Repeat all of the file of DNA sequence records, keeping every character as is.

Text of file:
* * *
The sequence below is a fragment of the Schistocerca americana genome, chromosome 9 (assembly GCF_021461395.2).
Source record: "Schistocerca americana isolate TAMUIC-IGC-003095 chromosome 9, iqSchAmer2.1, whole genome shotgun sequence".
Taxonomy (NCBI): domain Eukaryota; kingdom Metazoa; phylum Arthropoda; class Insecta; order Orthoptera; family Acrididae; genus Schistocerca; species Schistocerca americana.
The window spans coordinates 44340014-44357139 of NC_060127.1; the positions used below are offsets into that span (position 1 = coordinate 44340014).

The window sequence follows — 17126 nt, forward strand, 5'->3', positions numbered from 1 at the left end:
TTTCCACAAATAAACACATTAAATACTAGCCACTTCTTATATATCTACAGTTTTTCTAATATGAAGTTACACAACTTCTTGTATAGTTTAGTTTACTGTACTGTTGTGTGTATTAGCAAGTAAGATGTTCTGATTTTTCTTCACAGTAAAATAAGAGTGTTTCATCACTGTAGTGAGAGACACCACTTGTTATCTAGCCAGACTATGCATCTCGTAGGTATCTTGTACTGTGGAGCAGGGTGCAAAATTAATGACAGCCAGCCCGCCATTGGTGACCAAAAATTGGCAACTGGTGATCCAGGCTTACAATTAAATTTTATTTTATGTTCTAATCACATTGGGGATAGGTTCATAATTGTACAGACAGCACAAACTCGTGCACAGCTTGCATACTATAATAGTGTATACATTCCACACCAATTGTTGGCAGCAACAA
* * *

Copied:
The sequence below is a fragment of the Schistocerca americana genome, chromosome 9 (assembly GCF_021461395.2).
Source record: "Schistocerca americana isolate TAMUIC-IGC-003095 chromosome 9, iqSchAmer2.1, whole genome shotgun sequence".
Taxonomy (NCBI): domain Eukaryota; kingdom Metazoa; phylum Arthropoda; class Insecta; order Orthoptera; family Acrididae; genus Schistocerca; species Schistocerca americana.
The window spans coordinates 44340014-44357139 of NC_060127.1; the positions used below are offsets into that span (position 1 = coordinate 44340014).

The window sequence follows — 17126 nt, forward strand, 5'->3', positions numbered from 1 at the left end:
TTTCCACAAATAAACACATTAAATACTAGCCACTTCTTATATATCTACAGTTTTTCTAATATGAAGTTACACAACTTCTTGTATAGTTTAGTTTACTGTACTGTTGTGTGTATTAGCAAGTAAGATGTTCTGATTTTTCTTCACAGTAAAATAAGAGTGTTTCATCACTGTAGTGAGAGACACCACTTGTTATCTAGCCAGACTATGCATCTCGTAGGTATCTTGTACTGTGGAGCAGGGTGCAAAATTAATGACAGCCAGCCCGCCATTGGTGACCAAAAATTGGCAACTGGTGATCCAGGCTTACAATTAAATTTTATTTTATGTTCTAATCACATTGGGGATAGGTTCATAATTGTACAGACAGCACAAACTCGTGCACAGCTTGCATACTATAATAGTGTATACATTCCACACCAATTGTTGGCAGCAACAA